Vol. 19 No. 1-2 (2013)
Ecotoxicology of Copper in Horticultural Soils: A Review
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Copyright (c) 2018 International Journal of Horticultural Science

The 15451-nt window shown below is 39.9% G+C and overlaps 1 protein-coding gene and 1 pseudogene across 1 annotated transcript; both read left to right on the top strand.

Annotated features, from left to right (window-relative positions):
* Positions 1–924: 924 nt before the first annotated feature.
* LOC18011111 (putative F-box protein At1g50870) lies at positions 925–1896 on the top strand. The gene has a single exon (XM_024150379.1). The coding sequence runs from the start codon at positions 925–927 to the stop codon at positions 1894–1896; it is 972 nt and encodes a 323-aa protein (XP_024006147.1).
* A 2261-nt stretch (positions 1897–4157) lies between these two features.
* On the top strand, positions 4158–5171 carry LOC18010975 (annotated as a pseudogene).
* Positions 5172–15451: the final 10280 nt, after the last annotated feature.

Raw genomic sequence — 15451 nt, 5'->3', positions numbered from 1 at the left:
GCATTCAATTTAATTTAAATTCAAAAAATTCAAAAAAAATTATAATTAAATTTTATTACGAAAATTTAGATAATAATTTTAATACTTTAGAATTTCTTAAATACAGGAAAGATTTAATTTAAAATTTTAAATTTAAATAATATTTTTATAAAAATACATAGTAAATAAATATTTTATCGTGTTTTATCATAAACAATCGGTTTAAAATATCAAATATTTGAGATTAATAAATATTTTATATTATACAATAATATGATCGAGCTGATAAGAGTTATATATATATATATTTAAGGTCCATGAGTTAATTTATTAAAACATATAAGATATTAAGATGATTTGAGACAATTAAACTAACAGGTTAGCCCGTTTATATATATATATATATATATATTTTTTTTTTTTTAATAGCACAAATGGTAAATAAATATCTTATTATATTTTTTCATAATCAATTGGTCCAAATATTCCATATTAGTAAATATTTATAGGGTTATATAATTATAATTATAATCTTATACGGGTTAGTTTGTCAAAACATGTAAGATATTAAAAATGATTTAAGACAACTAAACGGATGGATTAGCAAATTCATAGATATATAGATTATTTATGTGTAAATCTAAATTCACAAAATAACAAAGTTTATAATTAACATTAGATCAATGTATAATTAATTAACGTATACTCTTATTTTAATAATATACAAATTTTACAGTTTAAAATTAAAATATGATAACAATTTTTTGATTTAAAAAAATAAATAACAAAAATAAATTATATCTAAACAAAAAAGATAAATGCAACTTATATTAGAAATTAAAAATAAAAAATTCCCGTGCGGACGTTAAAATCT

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Nowadays, the world is facing the problem of environmental pollution because of the increase of man’s needs requires development in life activities, progress industrialization, transportation tools, enhancement of agriculture and exploitation of natural resources. Soil and water resources are extremely exposed to pollution from different aspects. Agrochemicals in particular, have created severe problems, since they release thousands of chemicals to the environment. Several studies on the effect of environmental pollutants on agroecosystem have been carried out. On the other hand, the importance of trace elements as environmental pollutants is well known and well documented in literature. Cu contamination to agricultural soils has been accelerated due to its wide and repeated use in agriculture and horticulture as fertilizers or fungicides to protect vines, citrus trees, and other fruit crops against fungus diseases. Applied Cu from different agrochemical sources to agroenvironment may be adsorbed and are transported to the groundwater table and pollute it besides polluting the soils. The use of Cu-based fungicides in vineyard soils is widely documented worldwide. It has been found that many countries contain concentrations in excess of 100 mg kg−1. Importance of study of transport of Cu arises due to the fact that Cu is absorbed in soils and also reaches the groundwater table, thus polluting both soil and ground water. It is often more important to be able to estimate the mobile fraction, the readily soluble fraction, the exchangeable fraction, or the plant available fraction of Cu content of a soil as a more direct indication of the likelihood of deleterious or toxic effects on soils and groundwater. Therefore, the aim of present work was to highlight the behavior and ecotoxicological effects of copper on horticultural soils.